Is ‘building character’ a term that is no longer used?
“That whole sense of character sounds slightly old school,” replies Mr Manly, “but quite simply it is what will carry you through life when things get tough or things don’t quite go your way. Or if an opportunity arises and you hesitate about whether you should go for it or not? It’s you and your character with the self-knowledge and feeling of “this is right for me.”
“There is always a danger that we are developing a sat nav generation which is waiting for “travel forward, turn left, then travel forward, turn right” and we have mapped their lives out. We need to be looking very much more at individual development.”
Changing the subject, Mr Manly has overseen a great deal of change and growth in his time at Hurst. Will this pattern continue?
“We have doubled in size in my time here, and are now fully co-ed, have weekly and flexi boarding, but have moved away from full boarding and overseas boarders. We are now in a period of consolidating the scale of the place, but having said that, we’re opening a new theatre in September, and we’re revitalising our co-curricular quadrangle with a new pool and a new sports complex.
“One should never get too carried away by buildings as they’re there to fulfil a function. We’re at a stage now where we almost have the campus just as we want it to be. I don’t know how many schools can say that. We’re very lucky but we’re not going to expand further. I think we’ve got the right number of pupils now - if we get much larger, it becomes too Darwinian. We’re going through a period where the next few years will see incremental improvement.”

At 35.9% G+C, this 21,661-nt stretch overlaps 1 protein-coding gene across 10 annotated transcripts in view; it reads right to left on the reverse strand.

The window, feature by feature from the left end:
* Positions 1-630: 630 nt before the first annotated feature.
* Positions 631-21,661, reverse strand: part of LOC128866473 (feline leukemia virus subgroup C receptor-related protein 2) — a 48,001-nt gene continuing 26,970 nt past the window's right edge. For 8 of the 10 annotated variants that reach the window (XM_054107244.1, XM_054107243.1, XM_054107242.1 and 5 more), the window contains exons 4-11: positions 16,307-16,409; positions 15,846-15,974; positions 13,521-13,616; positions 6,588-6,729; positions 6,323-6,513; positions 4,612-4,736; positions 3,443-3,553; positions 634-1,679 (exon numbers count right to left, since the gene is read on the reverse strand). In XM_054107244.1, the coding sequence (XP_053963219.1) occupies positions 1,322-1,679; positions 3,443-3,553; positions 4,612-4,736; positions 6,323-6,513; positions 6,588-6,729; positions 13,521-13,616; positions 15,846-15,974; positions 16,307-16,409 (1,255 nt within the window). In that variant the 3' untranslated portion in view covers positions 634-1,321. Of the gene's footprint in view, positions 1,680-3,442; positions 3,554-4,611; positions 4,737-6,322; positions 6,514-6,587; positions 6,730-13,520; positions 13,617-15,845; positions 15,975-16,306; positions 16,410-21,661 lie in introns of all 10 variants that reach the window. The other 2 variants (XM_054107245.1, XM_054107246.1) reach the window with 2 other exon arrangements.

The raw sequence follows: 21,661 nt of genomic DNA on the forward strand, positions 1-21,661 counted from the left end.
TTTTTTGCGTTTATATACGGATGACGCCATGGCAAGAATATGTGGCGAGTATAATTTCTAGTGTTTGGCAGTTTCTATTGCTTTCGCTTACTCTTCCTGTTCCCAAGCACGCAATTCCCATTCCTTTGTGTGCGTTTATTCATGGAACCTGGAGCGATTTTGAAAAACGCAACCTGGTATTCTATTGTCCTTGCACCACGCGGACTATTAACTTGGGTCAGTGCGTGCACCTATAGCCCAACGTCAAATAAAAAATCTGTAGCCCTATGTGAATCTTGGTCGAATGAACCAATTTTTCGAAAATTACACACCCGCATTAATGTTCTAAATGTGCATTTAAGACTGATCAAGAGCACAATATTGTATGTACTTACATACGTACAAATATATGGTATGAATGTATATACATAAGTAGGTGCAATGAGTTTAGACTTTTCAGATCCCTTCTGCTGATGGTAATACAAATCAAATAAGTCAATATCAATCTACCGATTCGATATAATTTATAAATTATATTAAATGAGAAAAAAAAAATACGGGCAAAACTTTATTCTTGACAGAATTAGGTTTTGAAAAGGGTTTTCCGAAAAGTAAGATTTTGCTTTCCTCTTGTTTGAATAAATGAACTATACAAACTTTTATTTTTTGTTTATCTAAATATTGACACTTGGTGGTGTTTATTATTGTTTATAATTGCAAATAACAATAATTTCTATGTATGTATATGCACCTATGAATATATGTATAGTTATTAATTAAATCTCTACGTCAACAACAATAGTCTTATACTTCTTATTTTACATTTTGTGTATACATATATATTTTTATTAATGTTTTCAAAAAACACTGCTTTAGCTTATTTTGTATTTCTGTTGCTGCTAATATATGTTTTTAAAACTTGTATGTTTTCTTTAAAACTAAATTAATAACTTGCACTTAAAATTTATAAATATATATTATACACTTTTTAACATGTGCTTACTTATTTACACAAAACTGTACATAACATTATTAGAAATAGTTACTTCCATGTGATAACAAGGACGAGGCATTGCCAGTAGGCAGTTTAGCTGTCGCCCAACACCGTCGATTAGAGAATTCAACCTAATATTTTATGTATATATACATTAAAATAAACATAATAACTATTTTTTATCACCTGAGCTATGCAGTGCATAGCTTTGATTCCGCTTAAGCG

And how about Mr Manly himself? Is he still enjoying the challenges?
“Yes, very much so. I’ve had a discussion with the governors to make sure I’m not slipping or getting complacent. The next few years I can see us continuing to build on what we’ve done, enhancing what we offer, maintaining and developing the culture which is pretty much embedded in this place. I believe we are a good school, though not perfect and we do, of course, need to keep developing what we do.
“We are fortunate that our location is in the Gatwick - Brighton corridor. The region will probably see a huge increase in terms of housing, economic activity and wealth generation and we appear to be in a part of the country which seems set fair for the next few years.”
Last time we entitled the piece: “A quiet success story”. Does that still apply?
“I like that description. I want people to buy into this place because they believe this is a school with integrity that has real quality but does not feel the need to shout about it, because ultimately the school is about the children and the families who are within it. We’re not about playing some sort of reputational game on the national stage. Perhaps naïvely I believe that if we get it right, they will come, and that seems to be the case. I would never claim that we are working some mysterious alchemy here. We are very fortunate to be in this place, in a competitive market, but they do seem to come and it does seem to work!